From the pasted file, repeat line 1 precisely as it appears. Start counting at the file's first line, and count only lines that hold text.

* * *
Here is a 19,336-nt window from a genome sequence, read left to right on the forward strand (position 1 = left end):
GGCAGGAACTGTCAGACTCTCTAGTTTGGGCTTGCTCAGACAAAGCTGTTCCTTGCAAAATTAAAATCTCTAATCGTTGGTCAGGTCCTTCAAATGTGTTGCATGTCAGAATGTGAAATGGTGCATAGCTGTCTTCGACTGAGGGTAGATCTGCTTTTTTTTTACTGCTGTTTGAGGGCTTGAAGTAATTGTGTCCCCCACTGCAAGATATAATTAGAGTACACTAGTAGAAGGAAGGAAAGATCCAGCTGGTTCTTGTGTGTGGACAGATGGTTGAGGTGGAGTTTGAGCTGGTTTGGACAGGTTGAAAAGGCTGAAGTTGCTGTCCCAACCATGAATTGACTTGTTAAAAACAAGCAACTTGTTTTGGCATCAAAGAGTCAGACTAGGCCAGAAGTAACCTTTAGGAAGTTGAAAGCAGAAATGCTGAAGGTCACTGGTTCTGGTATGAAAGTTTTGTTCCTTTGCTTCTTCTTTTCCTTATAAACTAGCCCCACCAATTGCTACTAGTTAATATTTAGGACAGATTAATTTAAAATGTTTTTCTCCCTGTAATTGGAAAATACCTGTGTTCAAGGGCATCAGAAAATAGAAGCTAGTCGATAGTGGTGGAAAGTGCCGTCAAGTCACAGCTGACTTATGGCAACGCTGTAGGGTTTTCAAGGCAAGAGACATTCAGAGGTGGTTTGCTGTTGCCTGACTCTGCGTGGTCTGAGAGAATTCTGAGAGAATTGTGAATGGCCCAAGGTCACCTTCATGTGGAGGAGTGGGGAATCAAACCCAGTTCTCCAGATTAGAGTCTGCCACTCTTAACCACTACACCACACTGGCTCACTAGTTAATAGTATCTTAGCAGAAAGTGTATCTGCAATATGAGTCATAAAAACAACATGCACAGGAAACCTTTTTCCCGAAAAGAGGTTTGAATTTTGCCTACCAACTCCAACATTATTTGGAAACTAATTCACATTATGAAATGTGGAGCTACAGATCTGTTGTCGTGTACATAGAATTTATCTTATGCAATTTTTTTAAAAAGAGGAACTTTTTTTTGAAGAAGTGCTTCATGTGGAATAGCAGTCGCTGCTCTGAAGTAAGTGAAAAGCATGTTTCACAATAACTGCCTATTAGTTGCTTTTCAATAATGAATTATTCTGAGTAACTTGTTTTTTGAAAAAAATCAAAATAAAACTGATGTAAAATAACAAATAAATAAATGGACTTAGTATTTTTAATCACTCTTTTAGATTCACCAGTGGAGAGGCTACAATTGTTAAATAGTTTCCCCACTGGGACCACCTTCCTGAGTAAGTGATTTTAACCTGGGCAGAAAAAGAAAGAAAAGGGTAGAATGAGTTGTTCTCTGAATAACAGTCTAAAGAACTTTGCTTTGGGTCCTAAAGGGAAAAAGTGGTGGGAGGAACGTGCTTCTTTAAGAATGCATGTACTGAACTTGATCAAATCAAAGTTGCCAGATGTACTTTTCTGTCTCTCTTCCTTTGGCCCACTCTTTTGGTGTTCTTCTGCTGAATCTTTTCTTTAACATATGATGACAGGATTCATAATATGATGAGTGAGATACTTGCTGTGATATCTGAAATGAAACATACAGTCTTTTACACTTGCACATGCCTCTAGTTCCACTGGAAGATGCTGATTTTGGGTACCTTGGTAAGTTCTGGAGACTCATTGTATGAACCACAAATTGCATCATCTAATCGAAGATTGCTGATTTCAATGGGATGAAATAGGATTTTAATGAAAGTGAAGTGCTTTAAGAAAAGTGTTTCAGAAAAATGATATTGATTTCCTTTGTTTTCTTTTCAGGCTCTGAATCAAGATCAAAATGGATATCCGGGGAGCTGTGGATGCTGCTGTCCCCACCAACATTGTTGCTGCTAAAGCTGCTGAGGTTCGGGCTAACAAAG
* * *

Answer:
Here is a 19,336-nt window from a genome sequence, read left to right on the forward strand (position 1 = left end):